AFRICANGLOBE – In my first week at Acme, a senior executive was fired. He was literally like the movie, Gone in 60 Seconds. From what I understood he was a well-liked character who performed adequately on the job. An officious, rather pointless memo that spoke nothing of his contribution was issued from the chairman’s office. It stated the obvious, outlining the who, what, where and when but completely ignored the one thing we were all dying to know: the why. Finding out the truth was tricky because those who knew were not talking – they feared they could be next.
Like a cult, everyone closed ranks and it was business as usual. No one spoke of the executive again – not even in hushed tones. It was as if he had never existed. The limited facts I managed to glean bore an uncanny resemblance to the tale of the emperor and his new clothes.
The rogue executive, we will call him RE, had pointed out that the Chairman’s suit, which had been praised unanimously for months by everyone for its cut and colour, did not actually exist. According to him, the emperor was, and had been for some time, strutting around the office stark naked. True or not, the big mistake RE made was to point out the emperor’s nakedness while other executives were in the room. To compound his impertinence, he made his observations as if he were talking to his equal, forgetting that all men are not born equal in Nigeria. This is, after all, the country where the question, “Do you know who I am?” is frequently asked – in all seriousness – to remind the common man of his place in the hierarchy.
Apparently, a pregnant silence descended on the room after RE had spoken – no one knew quite what to do or to expect. Like the Starship Enterprise, RE had dared to go where no man had gone before – not at Acme anyway. He had publicly challenged the authority of the emperor and undermined his colossal ego, which had been gently stroked over many years by an army of sycophantic executives. These were executives skilled in the time-consuming art of obsequiousness and deference – there was little time to focus on anything else including their performance on the job. Luckily, this was not considered part of the criteria for their success at work. RE had clearly forgotten the very small print in the employment contract, the terms by which every employee at Acme had to abide. Or maybe he had simply snapped. It was rumoured he went off to start his own enterprise and is now a hugely successful entrepreneur. His run-in with the emperor had cost him his job but I envied the fact that he had held onto his integrity.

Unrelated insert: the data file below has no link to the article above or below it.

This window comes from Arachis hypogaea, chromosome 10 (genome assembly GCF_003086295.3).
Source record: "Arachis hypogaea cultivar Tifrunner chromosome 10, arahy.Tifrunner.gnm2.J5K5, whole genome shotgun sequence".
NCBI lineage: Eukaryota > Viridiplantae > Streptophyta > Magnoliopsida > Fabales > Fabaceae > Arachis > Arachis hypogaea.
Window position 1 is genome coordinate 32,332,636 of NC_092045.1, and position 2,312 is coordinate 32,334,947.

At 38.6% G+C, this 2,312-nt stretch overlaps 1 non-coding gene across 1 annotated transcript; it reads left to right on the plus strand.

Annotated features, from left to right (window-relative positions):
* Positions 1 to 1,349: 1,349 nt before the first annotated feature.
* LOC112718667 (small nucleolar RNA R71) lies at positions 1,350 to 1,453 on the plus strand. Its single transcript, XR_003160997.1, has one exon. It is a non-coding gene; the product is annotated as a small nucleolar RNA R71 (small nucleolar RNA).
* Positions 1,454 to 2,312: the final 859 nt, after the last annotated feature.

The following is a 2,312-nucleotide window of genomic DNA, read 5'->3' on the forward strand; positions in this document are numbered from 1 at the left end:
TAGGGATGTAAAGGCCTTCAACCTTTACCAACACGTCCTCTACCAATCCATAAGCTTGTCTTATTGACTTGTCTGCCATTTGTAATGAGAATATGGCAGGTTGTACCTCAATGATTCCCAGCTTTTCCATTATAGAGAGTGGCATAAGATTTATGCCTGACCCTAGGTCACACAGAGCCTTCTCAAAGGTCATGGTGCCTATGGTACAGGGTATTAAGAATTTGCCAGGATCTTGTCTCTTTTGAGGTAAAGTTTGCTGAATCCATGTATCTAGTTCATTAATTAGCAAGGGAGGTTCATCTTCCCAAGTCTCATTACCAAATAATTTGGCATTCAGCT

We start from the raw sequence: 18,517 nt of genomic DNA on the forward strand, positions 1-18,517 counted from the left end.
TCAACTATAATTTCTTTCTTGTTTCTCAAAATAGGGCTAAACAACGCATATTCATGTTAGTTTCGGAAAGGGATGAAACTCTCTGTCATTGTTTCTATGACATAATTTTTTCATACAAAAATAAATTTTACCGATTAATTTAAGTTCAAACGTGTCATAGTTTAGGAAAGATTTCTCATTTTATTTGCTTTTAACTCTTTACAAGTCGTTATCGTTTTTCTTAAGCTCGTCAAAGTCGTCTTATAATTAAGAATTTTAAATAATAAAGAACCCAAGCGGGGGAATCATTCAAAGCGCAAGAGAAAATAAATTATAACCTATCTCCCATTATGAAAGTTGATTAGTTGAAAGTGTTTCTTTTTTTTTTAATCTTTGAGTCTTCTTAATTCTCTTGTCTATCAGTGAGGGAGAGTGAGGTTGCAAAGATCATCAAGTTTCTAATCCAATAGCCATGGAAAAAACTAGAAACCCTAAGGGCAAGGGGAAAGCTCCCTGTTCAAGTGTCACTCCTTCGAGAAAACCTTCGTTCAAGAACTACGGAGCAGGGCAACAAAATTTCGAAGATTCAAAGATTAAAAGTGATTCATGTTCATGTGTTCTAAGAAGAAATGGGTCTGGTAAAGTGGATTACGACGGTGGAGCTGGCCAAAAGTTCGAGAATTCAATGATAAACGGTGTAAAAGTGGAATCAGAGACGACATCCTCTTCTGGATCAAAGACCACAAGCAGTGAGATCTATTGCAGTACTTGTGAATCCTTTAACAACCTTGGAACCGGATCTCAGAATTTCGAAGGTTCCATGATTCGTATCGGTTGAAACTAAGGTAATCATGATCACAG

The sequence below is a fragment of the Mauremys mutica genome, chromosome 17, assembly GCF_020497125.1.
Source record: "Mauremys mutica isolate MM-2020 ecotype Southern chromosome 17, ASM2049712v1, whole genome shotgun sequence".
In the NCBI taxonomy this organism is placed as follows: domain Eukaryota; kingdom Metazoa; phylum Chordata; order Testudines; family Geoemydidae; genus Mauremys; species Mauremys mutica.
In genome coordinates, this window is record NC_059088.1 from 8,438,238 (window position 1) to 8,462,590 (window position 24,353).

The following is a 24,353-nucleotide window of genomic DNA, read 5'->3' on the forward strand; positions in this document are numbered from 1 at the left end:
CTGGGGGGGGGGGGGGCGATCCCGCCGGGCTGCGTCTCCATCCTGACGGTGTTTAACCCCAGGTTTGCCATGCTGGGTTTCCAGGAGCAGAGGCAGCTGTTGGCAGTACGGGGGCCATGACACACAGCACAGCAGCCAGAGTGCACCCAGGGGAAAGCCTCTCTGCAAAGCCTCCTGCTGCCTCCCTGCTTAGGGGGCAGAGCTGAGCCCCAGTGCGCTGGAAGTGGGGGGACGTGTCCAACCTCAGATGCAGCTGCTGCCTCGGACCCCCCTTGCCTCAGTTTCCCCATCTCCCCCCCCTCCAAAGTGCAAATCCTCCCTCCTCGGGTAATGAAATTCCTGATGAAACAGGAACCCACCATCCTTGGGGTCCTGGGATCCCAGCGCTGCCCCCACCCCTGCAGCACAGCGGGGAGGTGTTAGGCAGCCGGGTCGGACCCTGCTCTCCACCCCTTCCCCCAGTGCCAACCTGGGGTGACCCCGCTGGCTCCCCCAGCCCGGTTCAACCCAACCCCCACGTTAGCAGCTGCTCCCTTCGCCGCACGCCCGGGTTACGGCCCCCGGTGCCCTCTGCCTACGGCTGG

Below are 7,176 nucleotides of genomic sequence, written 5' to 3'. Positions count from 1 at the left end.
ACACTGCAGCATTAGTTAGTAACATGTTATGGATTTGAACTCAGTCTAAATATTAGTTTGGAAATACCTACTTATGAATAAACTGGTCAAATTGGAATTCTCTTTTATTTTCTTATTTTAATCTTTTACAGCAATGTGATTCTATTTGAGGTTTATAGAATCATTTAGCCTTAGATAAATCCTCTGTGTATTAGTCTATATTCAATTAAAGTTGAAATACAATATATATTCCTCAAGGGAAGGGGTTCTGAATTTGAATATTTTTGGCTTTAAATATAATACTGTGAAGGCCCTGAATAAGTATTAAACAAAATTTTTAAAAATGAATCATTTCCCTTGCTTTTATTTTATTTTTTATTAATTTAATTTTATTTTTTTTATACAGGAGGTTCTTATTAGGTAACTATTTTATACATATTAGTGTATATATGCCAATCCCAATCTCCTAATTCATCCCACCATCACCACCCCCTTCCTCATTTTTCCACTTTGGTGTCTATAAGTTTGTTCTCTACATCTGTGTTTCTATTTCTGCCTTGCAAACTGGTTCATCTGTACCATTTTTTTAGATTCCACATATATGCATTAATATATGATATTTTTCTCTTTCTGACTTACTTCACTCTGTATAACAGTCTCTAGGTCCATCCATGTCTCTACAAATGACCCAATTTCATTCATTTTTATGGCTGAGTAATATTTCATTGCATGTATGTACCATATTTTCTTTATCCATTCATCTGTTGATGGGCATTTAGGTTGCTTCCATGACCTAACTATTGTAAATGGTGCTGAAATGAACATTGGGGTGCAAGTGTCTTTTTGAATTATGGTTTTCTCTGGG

Over the next few months, I made a point of finding out how I could avoid falling into the same trap as RE. I needed a fail safe way to protect myself until such time as I was ready to jump. Here, in no particular order, are my findings:
• Where two or more executives are gathered in the emperor’s office, never tell the truth as you see it (unless of course it is in concurrence with the emperor’s own views).
• Always defer to his better judgment – in all situations. Never challenge his decision once made, because life is too short and the diesel bill (if not part of your remuneration package) needs to be paid. It is easier for you to do a graceful U-turn and quietly undo all your hard work without shedding any discernible tears of frustration.
• Do not fight his need to micro-manage you – he cannot help it. Rather feed it and keep him happy. This is easily done by positioning every situation which requires approval as a request for his strategic input, then lavishly praise him for his great mind and shrewd decision-making powers.
• Never arrive in a room after the emperor. He is the guest of honour at every occasion. If you can, take up the seat closest to the one reserved for him so you are visibly aligned. No matter how long and tedious his soliloquy (and he will always speak as only his opinion counts), always listen intently, nod copiously and if appropriate, instigate a round of applause.
At Acme, my day revolved around pleasing the emperor and I came to realize that this was the small print in the contract I had signed. Those that signed, started and then could not maintain the charade, resigned or left under similar circumstances to RE. Often, they were the performers, the ones who focused on the deliverables rather than on the politics and they would have made brilliant managers. Sadly, the system was not designed to keep them and Acme, like many other corporates, would continue to rely on the emperor to build the business.
Following RE’s departure, the emperor got to keep his new clothes as everyone rallied around to convince him that RE was actually blind and had been from birth. Ironically, Acme and the emperor were the ones who lost out. I hear RE is going for an IPO.